GENDER EQUALITY, WOMEN'S RIGHTS AND NATIONAL ACTION PLANS ON UNSCR 1325
Women's Rights and Gender Equality
Despite numerous treaties and great progress, women around the world still face discrimination, violence, unequal opportunities for education and participation in social and economic life. Women account to one half of the world's population; their views and proposals should not be disregarded. Their participation on an equal footing in all spheres of life is an advantage which improves the life of every individual across different areas.
For a number of years, Slovenia has been intensively incorporating gender equality into its foreign policy activities, many of which are carried out at the multilateral level. Inclusion and participation in numerous international events and in working groups of various international institutions have enhanced Slovenia's visibility as an active promoter of issues relating to women's empowerment and gender equality. In this regard, Slovenia is actively engaged in promoting women's empowerment and gender equality in the context of conflict prevention and resolution, post-conflict reconstruction as well as the protection of women and girls in vulnerable societies.
Slovenia advocated the incorporation of the gender equality principle into the UN’s architecture, including the setting up of a new UN mechanism for gender equality. In 2007, Slovenia co-sponsored the UN Human Rights Council's (HRC) annual debate gender mainstreaming into the HRC's work; the debate is traditionally held during the HRC's session in September. Slovenia contributed significantly to establishing the HR C Working Group on Discrimination against Women in Law and in Practice (2010), and organised the international conference on gender equality (2010), which was intended to contribute to the HRC's debates on a new mechanism for the promotion of gender equality in national laws and for its implementation. Slovenia was also actively striving to establish a UN entity for Gender Equality and the Empowerment of Women (UN Women). Its establishment was an important achievement in institutionally regulating this area. UN Women became the central UN body, both in providing assistance to countries in implementing standards and in providing support to intergovernmental bodies such as the UN Commission on the Status of Women, in formulating policies, global standards and norms and concern for the coherent functioning of the UN system as regards gender equality.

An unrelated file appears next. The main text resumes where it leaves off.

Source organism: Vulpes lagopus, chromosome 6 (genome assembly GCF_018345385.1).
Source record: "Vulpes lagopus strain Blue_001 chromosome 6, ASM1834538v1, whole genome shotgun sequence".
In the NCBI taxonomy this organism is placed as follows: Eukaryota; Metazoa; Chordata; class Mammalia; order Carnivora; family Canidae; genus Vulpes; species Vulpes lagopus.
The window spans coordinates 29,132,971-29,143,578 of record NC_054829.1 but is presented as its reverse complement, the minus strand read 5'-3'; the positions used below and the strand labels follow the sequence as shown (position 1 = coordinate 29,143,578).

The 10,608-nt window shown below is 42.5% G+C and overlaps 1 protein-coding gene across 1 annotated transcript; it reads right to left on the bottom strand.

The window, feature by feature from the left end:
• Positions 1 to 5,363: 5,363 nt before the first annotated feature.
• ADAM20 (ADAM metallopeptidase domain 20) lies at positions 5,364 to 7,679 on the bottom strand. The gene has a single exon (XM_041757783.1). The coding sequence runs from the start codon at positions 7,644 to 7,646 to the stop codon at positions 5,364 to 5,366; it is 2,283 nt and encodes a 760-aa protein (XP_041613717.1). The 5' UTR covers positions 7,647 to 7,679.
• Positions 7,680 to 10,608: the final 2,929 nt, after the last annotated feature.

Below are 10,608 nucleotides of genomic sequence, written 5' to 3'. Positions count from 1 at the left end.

Throughout the entire period, the Ministry of Foreign Affairs has striven to take into account the aspect of gender and the importance of women's participation in other events that it organised. An entire panel of the international seminar on mediation in the Mediterranean was devoted to the empowerment of women in mediation (March 2014).
Slovenia also supported the campaign "HeforShe". On the occasion of Human Rights Day in December 2014, the campaign was also supported by the Minister of Foreign Affairs and his associates, in January 2015 by the President of the National Assembly and ambassadors at the Consultations of Slovenian Diplomacy, and on 8 March 2015 by the Prime Minister and other ministers.
Slovenia's visibility regarding gender equality and women's empowerment was also enhanced by the inclusion of a Slovenian expert on the UN Committee on Elimination of Discrimination against Women (CEDAW) in the 2007–2014 period.
Regarding international dialogue on gender equality and women's empowerment, Slovenia will continue its efforts to include gender-mainstreaming in the work of international organisations and in various international documents.
The year 2015 also marks the twentieth anniversary of the Beijing Declaration and the Platform for Action, two of the basic international documents on women's empowerment and gender equality. A number of activities at the international level are planned, including a review of the implementation of commitments set out in both documents. Slovenia is actively participating in these activities.